Four clubs, including Super League side Wakefield, have supported Keighley’s request to the RFL board to call an Extraordinary General Meeting of its member clubs.
The Cougars were relegated from the Championship on the final day of the season, after rivals Batley had a three point deduction reversed for fielding an ineligible dual-registration player.
Sheffield, who themselves lost out on prize money when Doncaster had their own point deduction overturned, Barrow and Championship One winners Hunslet are the other clubs supporting the call on Friday.
Keighley chairman Gary Fawcett said: “I made this move because litigation is always costly and you are always uncertain of success. However, we commenced the litigation in order to ensure we received the evidence surrounding the ineligible player matter from the RFL.
“The evidence confirmed our assumptions and an EGM is the best way forward. The reason for this is that, I believe, the RFL organisation has created itself a conundrum over the issue.
“The act of the RFL appeals panel overturning the 3 point deduction for Batley (and Doncaster) fielding an ineligible player due to previous non-enforcement of the Operational Rule concerning Dual Registered players has set a precedent.
“The precedent is that the rule was never enforced and the appeals panel found that it was fair to overturn an enforcing decision.
“So, if Kingstone Press Championship teams next season, in the desperate bid for glory, play a dual registered ineligible player then, due to precedent, the rule cannot be enforced.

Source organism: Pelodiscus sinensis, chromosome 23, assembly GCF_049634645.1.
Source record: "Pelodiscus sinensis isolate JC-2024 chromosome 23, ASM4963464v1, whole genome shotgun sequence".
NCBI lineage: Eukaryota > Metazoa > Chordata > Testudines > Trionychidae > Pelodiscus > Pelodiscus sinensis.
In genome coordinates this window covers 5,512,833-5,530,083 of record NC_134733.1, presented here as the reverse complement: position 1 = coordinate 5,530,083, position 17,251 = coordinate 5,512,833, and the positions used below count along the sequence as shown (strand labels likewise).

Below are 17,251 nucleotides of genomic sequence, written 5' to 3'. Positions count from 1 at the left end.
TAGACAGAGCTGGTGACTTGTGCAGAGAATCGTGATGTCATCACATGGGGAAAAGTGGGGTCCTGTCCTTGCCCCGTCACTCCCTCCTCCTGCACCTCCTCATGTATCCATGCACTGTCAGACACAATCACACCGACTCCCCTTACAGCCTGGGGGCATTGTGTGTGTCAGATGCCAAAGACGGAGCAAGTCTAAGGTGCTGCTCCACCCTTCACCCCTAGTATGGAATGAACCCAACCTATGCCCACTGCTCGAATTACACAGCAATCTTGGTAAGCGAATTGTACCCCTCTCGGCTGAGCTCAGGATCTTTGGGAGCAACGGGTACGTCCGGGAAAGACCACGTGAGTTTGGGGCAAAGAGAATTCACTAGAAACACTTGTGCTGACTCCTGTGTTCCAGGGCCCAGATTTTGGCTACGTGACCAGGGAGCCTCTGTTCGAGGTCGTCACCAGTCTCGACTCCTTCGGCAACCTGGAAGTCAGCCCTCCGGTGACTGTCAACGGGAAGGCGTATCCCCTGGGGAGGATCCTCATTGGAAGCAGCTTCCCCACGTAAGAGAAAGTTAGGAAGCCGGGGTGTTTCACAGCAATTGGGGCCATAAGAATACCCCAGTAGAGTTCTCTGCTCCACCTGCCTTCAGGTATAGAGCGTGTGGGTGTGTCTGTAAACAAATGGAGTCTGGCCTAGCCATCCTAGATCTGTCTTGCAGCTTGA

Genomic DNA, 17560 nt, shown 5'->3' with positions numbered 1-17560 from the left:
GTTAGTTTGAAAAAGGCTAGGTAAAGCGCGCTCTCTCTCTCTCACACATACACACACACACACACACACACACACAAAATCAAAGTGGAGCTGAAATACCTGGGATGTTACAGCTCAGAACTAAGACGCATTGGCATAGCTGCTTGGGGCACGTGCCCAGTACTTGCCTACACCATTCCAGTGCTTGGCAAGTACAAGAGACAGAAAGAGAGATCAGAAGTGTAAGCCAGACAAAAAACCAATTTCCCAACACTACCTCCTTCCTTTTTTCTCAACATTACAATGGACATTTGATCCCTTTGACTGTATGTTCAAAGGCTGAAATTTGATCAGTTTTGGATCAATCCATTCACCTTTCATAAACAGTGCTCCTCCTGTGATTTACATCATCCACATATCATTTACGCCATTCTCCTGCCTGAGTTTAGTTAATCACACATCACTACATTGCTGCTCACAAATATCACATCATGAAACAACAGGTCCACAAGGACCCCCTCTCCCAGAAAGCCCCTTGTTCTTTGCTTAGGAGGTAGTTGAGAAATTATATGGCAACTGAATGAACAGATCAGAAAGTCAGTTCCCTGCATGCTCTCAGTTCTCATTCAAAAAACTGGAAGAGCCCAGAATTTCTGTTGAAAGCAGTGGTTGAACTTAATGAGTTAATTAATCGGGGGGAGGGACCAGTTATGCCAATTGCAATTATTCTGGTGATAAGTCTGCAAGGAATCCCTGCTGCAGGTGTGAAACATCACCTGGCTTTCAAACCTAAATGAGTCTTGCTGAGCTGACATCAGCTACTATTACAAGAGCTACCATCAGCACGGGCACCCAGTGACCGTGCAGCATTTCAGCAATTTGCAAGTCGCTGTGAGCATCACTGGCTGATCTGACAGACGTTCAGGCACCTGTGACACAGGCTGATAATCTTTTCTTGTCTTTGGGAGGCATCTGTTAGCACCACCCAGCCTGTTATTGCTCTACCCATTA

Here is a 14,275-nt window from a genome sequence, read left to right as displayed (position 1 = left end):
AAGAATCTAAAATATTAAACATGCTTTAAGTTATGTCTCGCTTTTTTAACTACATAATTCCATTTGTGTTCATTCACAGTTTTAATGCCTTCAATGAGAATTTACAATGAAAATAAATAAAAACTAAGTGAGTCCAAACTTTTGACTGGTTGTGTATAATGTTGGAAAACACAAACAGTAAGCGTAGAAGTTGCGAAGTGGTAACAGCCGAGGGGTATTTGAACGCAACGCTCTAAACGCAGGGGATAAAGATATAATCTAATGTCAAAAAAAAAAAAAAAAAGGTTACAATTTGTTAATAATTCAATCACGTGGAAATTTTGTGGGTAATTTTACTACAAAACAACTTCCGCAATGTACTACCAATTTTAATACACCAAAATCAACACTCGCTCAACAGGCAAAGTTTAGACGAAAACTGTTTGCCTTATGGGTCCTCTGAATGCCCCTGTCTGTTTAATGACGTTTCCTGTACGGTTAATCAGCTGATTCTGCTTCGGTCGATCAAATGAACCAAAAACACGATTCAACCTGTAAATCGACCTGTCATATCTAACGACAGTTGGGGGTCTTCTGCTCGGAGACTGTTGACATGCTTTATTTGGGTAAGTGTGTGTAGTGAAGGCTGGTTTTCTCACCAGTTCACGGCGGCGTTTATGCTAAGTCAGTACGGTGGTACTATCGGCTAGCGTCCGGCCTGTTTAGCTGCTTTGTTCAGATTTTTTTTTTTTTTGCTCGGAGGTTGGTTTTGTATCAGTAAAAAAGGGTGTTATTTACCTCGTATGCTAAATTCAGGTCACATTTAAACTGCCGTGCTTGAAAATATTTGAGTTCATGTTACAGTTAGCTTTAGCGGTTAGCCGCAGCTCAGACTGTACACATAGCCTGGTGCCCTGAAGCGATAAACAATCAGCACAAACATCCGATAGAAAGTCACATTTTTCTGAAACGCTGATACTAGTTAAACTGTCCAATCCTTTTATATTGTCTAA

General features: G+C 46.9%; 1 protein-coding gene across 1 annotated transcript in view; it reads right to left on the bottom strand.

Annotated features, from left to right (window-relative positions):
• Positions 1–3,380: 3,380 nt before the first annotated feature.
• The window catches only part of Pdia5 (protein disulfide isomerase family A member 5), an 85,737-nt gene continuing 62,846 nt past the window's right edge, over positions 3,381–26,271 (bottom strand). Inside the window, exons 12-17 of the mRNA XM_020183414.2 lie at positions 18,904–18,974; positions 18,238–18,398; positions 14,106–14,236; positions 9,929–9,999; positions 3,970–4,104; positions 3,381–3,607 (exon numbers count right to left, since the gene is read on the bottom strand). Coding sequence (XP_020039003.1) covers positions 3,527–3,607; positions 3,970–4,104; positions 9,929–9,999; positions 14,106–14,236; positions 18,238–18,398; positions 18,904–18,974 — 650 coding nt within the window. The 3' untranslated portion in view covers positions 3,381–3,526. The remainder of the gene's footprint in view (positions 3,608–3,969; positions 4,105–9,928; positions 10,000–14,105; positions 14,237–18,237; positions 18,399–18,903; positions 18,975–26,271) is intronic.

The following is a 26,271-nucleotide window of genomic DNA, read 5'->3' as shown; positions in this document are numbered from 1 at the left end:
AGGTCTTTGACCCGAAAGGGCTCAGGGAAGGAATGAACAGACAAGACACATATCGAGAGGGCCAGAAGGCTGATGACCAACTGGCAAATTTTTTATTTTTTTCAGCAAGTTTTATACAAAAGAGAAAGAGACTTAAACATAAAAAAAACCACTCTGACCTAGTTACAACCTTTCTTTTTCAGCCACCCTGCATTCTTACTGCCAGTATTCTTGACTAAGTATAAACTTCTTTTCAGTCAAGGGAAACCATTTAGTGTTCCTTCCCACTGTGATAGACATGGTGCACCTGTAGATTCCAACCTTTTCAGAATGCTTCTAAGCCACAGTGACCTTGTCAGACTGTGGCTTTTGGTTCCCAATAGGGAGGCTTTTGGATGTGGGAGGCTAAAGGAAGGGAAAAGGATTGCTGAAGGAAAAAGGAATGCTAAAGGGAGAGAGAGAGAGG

“Now, the best way to have resolved this problem, in my view, would have been to go to arbitration – to an independent respected body such as the Court of Arbitration for Sport. The RFL lawyers refused point blank to go there.
“In their shoes that is a sensible decision because going to arbitration would have set a precedent for other clubs to use it. And, because I think that the arbitrator would have found in favour of the Cougars (and I think the RFL Board think so too or else they would, obviously, have agreed to arbitration), then other clubs would be expecting to use arbitration as a valid tool.
“This would have caused the RFL a problem as it would have eroded the control and power of their internal disciplinary processes.
“With the RFL there is no right to arbitration by an external body. Currently, the disciplinary process ends inside the RFL organisation. Whatever is decided in an appeals panel, according to the RFL Board, cannot be undone.
“When the decision is questioned the RFL Board immediately point to the independence of the panel.
“However, arbitration is not currently allowed by the Operational Rules, so the only sensible recourse is to call an EGM of member clubs to sort the problem out. The RFL Board has stated it can’t sort it out but the member clubs have the power to do this.”
Fawcett confirmed that his objectives for the EGM are to resolve any detriment to Keighley and Sheffield through either compensation or re-instatement, although he admits that it wouldn’t be practical for the Cougars to now be re-instated to Championship due to the delays.
They also aim to change the disciplinary processes so that this problem never happens again.
He added: “I believe that the right to arbitration should be as much a part of the Operational Rules as the definition of what makes a player ineligible. It’s one thing I will not forget until the situation finally changes. The FA allows arbitration so why not the RFL? I think the change would be very good for the sport and avoid conundrums like this in the future. After all, what’s the harm in having an independent arbitrator look at whether the decisions that are being made by the internal disciplinary processes are fair and correct? It seems a very sensible grown up thing to do.”